Decision Making in Surveillance of High-Grade Gliomas Using Perfusion MRI as Adjunct to Conventional MRI and Artificial Intelligence.

Copyright © 2019 by American Society of Clinical Oncology
Journal of Clinical Oncology. 2019 May;37(15)_suppl doi: 10.1200/JCO.2019.37.15_suppl.2054

Abstract

BACKGROUND:
Surveillance of High-Grade Gliomas (HGGs) remains a major challenge in clinical neurooncology. Histopathological validation is not an option during the course of disease and imaging surveillance suffers from ambiguous features of both disease progression and treatment related changes. This study aimed to differentiate between Pseudoprogression (PsP) and Progressive Disease (PD) using an artificial intelligence (support vector machine – SVM) classification algorithm.
METHODS:
Two groups of patients with histologically proven HGGs were analysed, a group with a single time point DSC perfusion MRI (45 patients) and a group with multiple time point DSC perfusion MRI (19 patients). Both groups included conventional MRI studies prior and after each perfusion MRI. This study design aimed to replicate decision making in clinical practice including multiple previous studies for each patient. SVM training was performed with all available MRI studies for each group and classification was based on different feature datasets from a single or multiple (subtracted features) time points. Classification accuracy comparisons were performed by calculating prediction error rates for different feature datasets and different time point analyses.
RESULTS:
Our results indicate that the addition of multiple time point perfusion MRI combined with structural (conventional with gadolinium-enhanced sequences) MRI features results in optimal classification performance (median error rate: 0.016, lowest value dispersion). Subtracted feature datasets improved classification performance, more prominently when the final and first perfusion studies were included in the analysis. On the contrary, in the single time point group analysis, structural feature-based classification performed best (median error rate: 0.012).
CONCLUSIONS:
Validation of our results with a larger patient cohort may have significant clinical importance in optimising imaging surveillance and clinical decision making for patients with HGG.

Multi-Parametric MRI as Supplement to mRANO Criteria for Response Assessment to MDNA55 in Adults with Recurrent or Progressive Glioblastoma.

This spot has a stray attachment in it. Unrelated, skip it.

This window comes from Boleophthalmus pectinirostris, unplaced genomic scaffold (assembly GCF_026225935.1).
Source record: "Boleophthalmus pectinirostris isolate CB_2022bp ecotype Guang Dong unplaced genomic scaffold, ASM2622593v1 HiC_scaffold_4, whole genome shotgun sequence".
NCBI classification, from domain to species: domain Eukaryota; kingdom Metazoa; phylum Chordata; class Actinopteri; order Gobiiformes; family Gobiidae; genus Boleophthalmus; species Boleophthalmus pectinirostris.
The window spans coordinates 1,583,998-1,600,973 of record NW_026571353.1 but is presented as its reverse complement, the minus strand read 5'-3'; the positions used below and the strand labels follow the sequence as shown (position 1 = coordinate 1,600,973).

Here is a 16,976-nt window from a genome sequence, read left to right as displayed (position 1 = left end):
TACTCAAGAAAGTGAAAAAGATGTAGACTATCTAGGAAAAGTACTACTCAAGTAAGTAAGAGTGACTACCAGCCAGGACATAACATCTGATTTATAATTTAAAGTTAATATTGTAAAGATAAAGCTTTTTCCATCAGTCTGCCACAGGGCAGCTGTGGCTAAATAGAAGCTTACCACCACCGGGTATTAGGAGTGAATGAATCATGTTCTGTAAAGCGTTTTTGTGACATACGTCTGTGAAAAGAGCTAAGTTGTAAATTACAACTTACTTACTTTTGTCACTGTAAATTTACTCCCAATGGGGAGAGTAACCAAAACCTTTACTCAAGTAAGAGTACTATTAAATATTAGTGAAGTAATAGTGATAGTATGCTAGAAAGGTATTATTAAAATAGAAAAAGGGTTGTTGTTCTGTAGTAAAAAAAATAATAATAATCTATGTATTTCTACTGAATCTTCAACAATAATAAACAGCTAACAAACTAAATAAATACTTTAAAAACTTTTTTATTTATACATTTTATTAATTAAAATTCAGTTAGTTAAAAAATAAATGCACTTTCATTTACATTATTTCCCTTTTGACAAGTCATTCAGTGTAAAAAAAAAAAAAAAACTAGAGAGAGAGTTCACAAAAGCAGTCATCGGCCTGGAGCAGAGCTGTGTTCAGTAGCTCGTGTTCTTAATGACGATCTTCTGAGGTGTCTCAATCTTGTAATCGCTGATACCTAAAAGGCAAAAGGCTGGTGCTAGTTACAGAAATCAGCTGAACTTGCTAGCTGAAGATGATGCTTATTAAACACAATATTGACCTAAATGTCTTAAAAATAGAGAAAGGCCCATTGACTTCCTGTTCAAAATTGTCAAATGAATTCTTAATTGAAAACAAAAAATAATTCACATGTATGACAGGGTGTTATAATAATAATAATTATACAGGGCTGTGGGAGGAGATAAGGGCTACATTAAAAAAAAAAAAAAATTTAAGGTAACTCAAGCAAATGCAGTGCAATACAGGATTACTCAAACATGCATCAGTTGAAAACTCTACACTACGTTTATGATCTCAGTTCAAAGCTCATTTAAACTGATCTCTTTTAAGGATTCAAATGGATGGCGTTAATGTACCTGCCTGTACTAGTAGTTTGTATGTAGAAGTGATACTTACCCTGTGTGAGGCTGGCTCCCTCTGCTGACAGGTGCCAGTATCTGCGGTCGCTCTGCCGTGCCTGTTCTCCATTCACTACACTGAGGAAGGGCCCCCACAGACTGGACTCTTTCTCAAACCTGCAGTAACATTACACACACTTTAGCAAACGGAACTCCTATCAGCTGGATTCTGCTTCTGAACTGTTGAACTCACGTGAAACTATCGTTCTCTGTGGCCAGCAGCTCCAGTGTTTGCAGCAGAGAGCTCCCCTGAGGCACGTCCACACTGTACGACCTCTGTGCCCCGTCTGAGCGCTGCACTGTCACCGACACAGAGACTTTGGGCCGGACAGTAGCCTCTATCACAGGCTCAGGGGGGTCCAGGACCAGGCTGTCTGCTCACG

Copyright © 2019 by American Society of Clinical Oncology
Journal of Clinical Oncology. 2019 May;37(15)_suppl doi: 10.1200/JCO.2019.37.15_suppl.e13559

Abstract

BACKGROUND:
Modified response assessment in neuro-oncology (mRANO) criteria are widely used in GBM but seem insufficient to capture Pseudoprogression (PsP), which occurs due to extensive inflammatory infiltration, increased vascular permeability, tumor necrosis and edema. mRANO criteria recommend volumetric response evaluation using contrast-enhanced T1 subtraction maps for identifying PsP. Our approach incorporates multi-parametric MRI biomarkers to unravel the true PsP from recurrence or distinguish Pseudo Response (PsR) – following anti-VEGF agents – from delayed (immuno)response.
METHODS:
Multiple time-points MRI (18-24h after convection-enhance delivery of the anti-IL4-R agent MDNA55, then at 30-day intervals) was utilized to determine response. Multi-parametric MRI biomarkers analyzed included (1) 3D-FLAIR-T2-based tumor volume assessment reflecting edema, necrosis and tumor infiltration; (2) 3D-gadolinium-enhanced-based tumor volume estimation reflecting active tumor infiltration, neo-angiogenesis and disrupted blood brain barrier; (3) Dynamic susceptibility contrast-based relative cerebral blood volume (rCBV) measurements for estimation of the vascular tumour properties; and (4) Diffusion weighted imaging – Apparent diffusion coefficient measurements that assess interstitial edema, tumor cellularity and ischemic injury.
RESULTS:
We demonstrate similar imaging phenotypes on conventional FLAIR-T2- and enhanced T1- MR images among different disease states (PsP vs true progression, PsR vs and immuno-response) and describe the perfusion and diffusion MRI biomarkers that improve response staging including PsP masking true progression, PsP masking clinical response, early progression with delayed response, and differentiation between true and PsR. The results are compared with the mRANO-based assessments for concurrence.
CONCLUSIONS:
Incorporating multi-parametric MRI measurements to determine the complex underlying tissue processes enables a better assessment of PsP, PsR and delayed tumour response, and can supplement mRANO-based response assessments in GBM patients undergoing novel immunotherapies.